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Religion and the Economy
Does religion have any effect upon practical business matters? Business actions may sometimes appear to be entirely godless and amoral yet religion does have an effect upon the economy. Religious beliefs affect work habits,patterns of consumption, and the acceptance or rejection of new products and practices.
THE. PROTESTANTETHIC : One of the most influential theories about the iriterrelationship between religion and the economy is stated in Weber's The Protestant Ethic and the Spirit of Capitalism [1904]. W~ber noted that the Protestant leaders of the Reformation did not intend to erect the spiritual foundations for a capitalistic society. and often denounced capitalistic trends in their day. Yet the industrial revolution and the growth of large-scale business concerns was much more rapid in predominantly Protestant than in largely Catholic areas, and in mixed areas Protestants were muchand more active in business development. This circumstance helps explain the economicdepreasion in France which followed the expulsion of the Huguenots in the late seventeenth century. The phrase "as rich as a Huguenot" became a popular stereotype, anwhile Untitled3

busines development in countries where Huguenots settled as refugees [Bierstedt, 1974, p.558].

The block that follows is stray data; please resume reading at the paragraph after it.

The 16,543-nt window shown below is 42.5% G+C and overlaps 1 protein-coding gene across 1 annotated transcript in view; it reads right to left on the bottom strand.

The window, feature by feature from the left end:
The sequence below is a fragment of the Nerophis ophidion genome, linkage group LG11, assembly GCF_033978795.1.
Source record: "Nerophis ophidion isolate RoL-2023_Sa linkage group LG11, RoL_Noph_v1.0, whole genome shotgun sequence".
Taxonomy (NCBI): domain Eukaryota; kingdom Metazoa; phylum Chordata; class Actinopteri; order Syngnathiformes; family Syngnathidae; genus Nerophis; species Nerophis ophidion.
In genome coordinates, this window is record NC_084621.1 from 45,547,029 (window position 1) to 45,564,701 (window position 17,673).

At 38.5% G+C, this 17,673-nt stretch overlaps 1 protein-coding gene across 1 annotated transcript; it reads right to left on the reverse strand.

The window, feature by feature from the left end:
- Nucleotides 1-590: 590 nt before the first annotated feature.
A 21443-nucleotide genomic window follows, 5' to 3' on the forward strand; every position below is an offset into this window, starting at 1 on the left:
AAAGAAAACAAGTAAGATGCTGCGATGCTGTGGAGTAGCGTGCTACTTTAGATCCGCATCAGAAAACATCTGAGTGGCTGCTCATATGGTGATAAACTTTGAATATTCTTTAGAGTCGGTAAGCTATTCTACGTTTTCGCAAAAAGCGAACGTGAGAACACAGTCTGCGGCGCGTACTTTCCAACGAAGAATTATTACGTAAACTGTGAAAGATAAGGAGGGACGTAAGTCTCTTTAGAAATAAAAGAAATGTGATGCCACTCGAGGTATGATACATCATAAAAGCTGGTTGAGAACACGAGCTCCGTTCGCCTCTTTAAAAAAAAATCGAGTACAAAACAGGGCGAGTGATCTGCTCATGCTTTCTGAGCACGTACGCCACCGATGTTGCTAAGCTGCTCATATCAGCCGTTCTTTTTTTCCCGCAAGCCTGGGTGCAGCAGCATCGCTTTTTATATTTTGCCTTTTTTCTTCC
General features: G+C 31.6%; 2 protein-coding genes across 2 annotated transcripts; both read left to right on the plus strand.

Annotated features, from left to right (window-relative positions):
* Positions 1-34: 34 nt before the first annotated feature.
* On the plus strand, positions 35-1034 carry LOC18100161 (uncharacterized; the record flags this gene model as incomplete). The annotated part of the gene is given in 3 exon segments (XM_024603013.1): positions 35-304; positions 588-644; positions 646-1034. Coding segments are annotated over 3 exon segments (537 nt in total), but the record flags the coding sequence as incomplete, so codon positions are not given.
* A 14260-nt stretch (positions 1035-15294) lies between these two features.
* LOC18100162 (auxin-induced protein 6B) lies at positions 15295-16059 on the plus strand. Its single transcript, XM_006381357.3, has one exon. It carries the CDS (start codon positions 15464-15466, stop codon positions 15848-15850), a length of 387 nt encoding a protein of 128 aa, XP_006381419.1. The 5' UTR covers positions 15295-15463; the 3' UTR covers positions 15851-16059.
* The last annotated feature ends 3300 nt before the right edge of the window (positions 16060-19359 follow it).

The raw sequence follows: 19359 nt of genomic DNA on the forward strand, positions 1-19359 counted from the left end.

The Protestant ethic made religious virtues of individualism, frugal living, thrift, and the glorification of work-practices which obviously favored the accumulation of wealth. These practices are usually attributed to the Protestant emphasis on individual responsibility rather than churchly sacraments, to the interpretation of worldy success as a sign of godly favor, and to the reaction against the symbols of wealth, which had been accumulated by the traditional church. None of  these Protestant practices originated in a deliberate desire to encourage commerce, and perhaps for that reason their effect was all more potent. While most social scientists accept Weber's Protestant ethic theory as a plausible hypothesis, some disagree [Fanfani, 1955, and Samuelson, 1961].
Whatever may have been the case in earlier years, the Protestant ethic is no longer the monopoly of any religious group. Protestants have been influenced by a "consumer's ethic" emphasizing installment buying, leisure, recreation, and luxury consumption. Catholics and others have perhaps come closer to the Protestant ethic as they see that a disciplined life pays off in material rewards [Hunt and Hunt, 1975, p. 600]. Evidence suggests that no one religious group today can claim a clear edge' In .the possession of an ethical system which leads to economic success [Bouma, 1973]. A recent study of the effect of ethno-religious background- on the early career [Stryker, 1981] does fmd that both educational and career entry levels are influenced by religion ethnic background, although less than by social class ,factors. This influence, does not follow a strict Protestant Catholic split Jews rank higher than either. Apparently, even though,the earlier Catholic and Protestant attitudes have changed, the attitudes cultivated by religious groups may still have some effect on worldly achievement.

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